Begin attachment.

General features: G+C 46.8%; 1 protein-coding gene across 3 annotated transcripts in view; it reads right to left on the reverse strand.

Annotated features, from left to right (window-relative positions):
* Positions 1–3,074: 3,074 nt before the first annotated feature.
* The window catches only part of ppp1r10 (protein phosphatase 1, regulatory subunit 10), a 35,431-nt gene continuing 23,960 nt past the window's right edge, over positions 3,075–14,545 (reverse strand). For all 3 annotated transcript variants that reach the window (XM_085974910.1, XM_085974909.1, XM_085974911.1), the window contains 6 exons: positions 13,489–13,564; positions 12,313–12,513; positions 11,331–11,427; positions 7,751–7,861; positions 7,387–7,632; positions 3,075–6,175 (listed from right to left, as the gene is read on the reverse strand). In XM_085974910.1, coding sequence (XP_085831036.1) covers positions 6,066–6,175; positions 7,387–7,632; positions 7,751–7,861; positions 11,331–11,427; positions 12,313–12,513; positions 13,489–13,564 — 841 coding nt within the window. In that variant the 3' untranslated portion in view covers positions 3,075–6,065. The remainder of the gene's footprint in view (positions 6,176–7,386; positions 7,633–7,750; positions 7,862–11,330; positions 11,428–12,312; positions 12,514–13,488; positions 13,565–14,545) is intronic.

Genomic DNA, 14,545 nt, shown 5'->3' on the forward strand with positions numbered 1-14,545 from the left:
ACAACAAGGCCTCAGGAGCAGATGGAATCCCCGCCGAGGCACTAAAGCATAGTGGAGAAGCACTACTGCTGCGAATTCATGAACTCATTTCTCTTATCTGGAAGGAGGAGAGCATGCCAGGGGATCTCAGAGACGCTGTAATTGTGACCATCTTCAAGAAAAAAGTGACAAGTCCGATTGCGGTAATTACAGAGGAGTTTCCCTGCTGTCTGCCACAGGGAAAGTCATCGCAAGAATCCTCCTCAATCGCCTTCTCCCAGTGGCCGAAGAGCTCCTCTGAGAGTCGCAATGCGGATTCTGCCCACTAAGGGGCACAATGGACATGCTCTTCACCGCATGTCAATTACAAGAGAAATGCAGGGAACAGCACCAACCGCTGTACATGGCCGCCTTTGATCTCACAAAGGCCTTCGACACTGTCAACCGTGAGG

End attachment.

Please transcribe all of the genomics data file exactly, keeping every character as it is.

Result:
General features: G+C 46.8%; 1 protein-coding gene across 3 annotated transcripts in view; it reads right to left on the reverse strand.

Annotated features, from left to right (window-relative positions):
* Positions 1–3,074: 3,074 nt before the first annotated feature.
* The window catches only part of ppp1r10 (protein phosphatase 1, regulatory subunit 10), a 35,431-nt gene continuing 23,960 nt past the window's right edge, over positions 3,075–14,545 (reverse strand). For all 3 annotated transcript variants that reach the window (XM_085974910.1, XM_085974909.1, XM_085974911.1), the window contains 6 exons: positions 13,489–13,564; positions 12,313–12,513; positions 11,331–11,427; positions 7,751–7,861; positions 7,387–7,632; positions 3,075–6,175 (listed from right to left, as the gene is read on the reverse strand). In XM_085974910.1, coding sequence (XP_085831036.1) covers positions 6,066–6,175; positions 7,387–7,632; positions 7,751–7,861; positions 11,331–11,427; positions 12,313–12,513; positions 13,489–13,564 — 841 coding nt within the window. In that variant the 3' untranslated portion in view covers positions 3,075–6,065. The remainder of the gene's footprint in view (positions 6,176–7,386; positions 7,633–7,750; positions 7,862–11,330; positions 11,428–12,312; positions 12,514–13,488; positions 13,565–14,545) is intronic.

Genomic DNA, 14,545 nt, shown 5'->3' on the forward strand with positions numbered 1-14,545 from the left:
ACAACAAGGCCTCAGGAGCAGATGGAATCCCCGCCGAGGCACTAAAGCATAGTGGAGAAGCACTACTGCTGCGAATTCATGAACTCATTTCTCTTATCTGGAAGGAGGAGAGCATGCCAGGGGATCTCAGAGACGCTGTAATTGTGACCATCTTCAAGAAAAAAGTGACAAGTCCGATTGCGGTAATTACAGAGGAGTTTCCCTGCTGTCTGCCACAGGGAAAGTCATCGCAAGAATCCTCCTCAATCGCCTTCTCCCAGTGGCCGAAGAGCTCCTCTGAGAGTCGCAATGCGGATTCTGCCCACTAAGGGGCACAATGGACATGCTCTTCACCGCATGTCAATTACAAGAGAAATGCAGGGAACAGCACCAACCGCTGTACATGGCCGCCTTTGATCTCACAAAGGCCTTCGACACTGTCAACCGTGAGG